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The Newsletter

Markets went haywire last week thanks (so the story goes) to some retail traders in a Reddit forum led by a man named Roaring Kitty.  It was hard to pay attention to much of anything else in capital markets, but it was also a busy week for earnings. Industrial companies said that demand was “very, very, very strong” and there was an abundance of commentary on price pressures. Jerome Powell isn’t worried though. Game on!

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The Newsletter

The Year in Review: 2020 was an unprecedented year and The Transcript covered the economy throughout all of its twists and turns. Even though China was battling Covid in 2019, no one really knew what was in store for all of us in 2020. Technology, capital markets, and housing were three industries that boomed. While the stimulus was integral, the economic hero of 2020 was the US consumer. Optimism is high that 2021 will be a more normal year.

Editor’s Request: This weekly newsletter is made possible by donations from our readers. If you like what you are reading, click here to donate (Our suggested donation: $10 per month). Help us keep The Transcript going.

 

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The Newsletter

Succinct Summary: Capital markets are ending 2020 with a bang thanks in part to last week’s hot IPOs.  Business leaders are feeling confident about 2021 and expect next year’s earnings to exceed 2019’s.  Consumer spending is similarly strong.  Even the housing market is stronger than in ’05.  It’s a K shaped recovery for some industries but a vaccine should unleash pent up demand and high unemployment means that interest rates will stay low for longer. Readers should keep an eye on growing supply chain bottlenecks.  This could be a source of some inflationary pressure.

Editor’s Request: This weekly newsletter is made possible by donations from our readers. If you like what you are reading, click here to donate (Our suggested donation: $10 per month). Help us keep The Transcript going.

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The Newsletter

Succinct Summary: The modern economy has never experienced economic carnage on the scale of COVID19.  US GDP is forecast to fall by 30-40% while unemployment is likely to rise to 20-30%.  What matters though, is how long it lasts.  A 30% rate of decline in production for a quarter is different from a 30% decline for a whole year.  As public attention seems to turn from the virus to the economy, debate is on whether we will see a V-shaped recovery or not.  There are lots of reasons why we are unlikely to see such a rapid recovery but there are also glimmers of economic hope.  Still, the path of the economy seems to pale in comparison to the importance of the path of humanity.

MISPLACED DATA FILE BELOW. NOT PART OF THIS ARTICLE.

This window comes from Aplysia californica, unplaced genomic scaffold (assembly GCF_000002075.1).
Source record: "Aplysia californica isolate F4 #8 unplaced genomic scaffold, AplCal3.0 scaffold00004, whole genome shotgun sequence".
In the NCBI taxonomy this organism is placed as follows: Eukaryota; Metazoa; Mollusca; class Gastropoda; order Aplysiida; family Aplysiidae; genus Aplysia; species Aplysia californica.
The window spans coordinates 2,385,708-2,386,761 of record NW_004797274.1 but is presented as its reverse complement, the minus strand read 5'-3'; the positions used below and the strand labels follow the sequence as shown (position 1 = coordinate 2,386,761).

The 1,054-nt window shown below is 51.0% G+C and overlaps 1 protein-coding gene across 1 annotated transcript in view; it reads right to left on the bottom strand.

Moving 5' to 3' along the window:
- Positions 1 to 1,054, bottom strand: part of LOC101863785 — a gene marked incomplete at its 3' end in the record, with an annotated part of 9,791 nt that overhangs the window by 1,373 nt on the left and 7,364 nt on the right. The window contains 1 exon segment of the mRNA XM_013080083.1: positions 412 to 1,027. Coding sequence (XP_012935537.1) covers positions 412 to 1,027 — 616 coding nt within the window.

Editor’s Request: This weekly newsletter is made possible by donations from our readers. If you like what you are reading, click here to donate (Our suggested donation: $10 per month). Help us keep The Transcript going.

 

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The Newsletter

Succinct Summary:  2020 begins with a surge of optimism.  The consumer continues to be a bright spot for the economy and business sentiment seems to be turning a corner.  Fundamentals are strong and the cherry on top is that interest rates remain low.  Capital markets love this environment.

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The Newsletter

Succinct Summary:  The consumer continues to show strength with higher holiday spending. Business spending isn’t quite as strong though but companies, especially small businesses, are optimistic. As such, most CEOs don’t expect a recession in 2020.  Historically, presidential election years are usually good for the stock market.

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The Newsletter

Succinct Summary: We are deep into the expansionary cycle. The persistent global uncertainty is unnerving investors who are choosing to adopt a wait-and-see approach as they look for clarity from the central banks. The market anticipates rates to go lower and the central banks seem to point to a similar direction. Such accommodative policies will spur this cycle on. 

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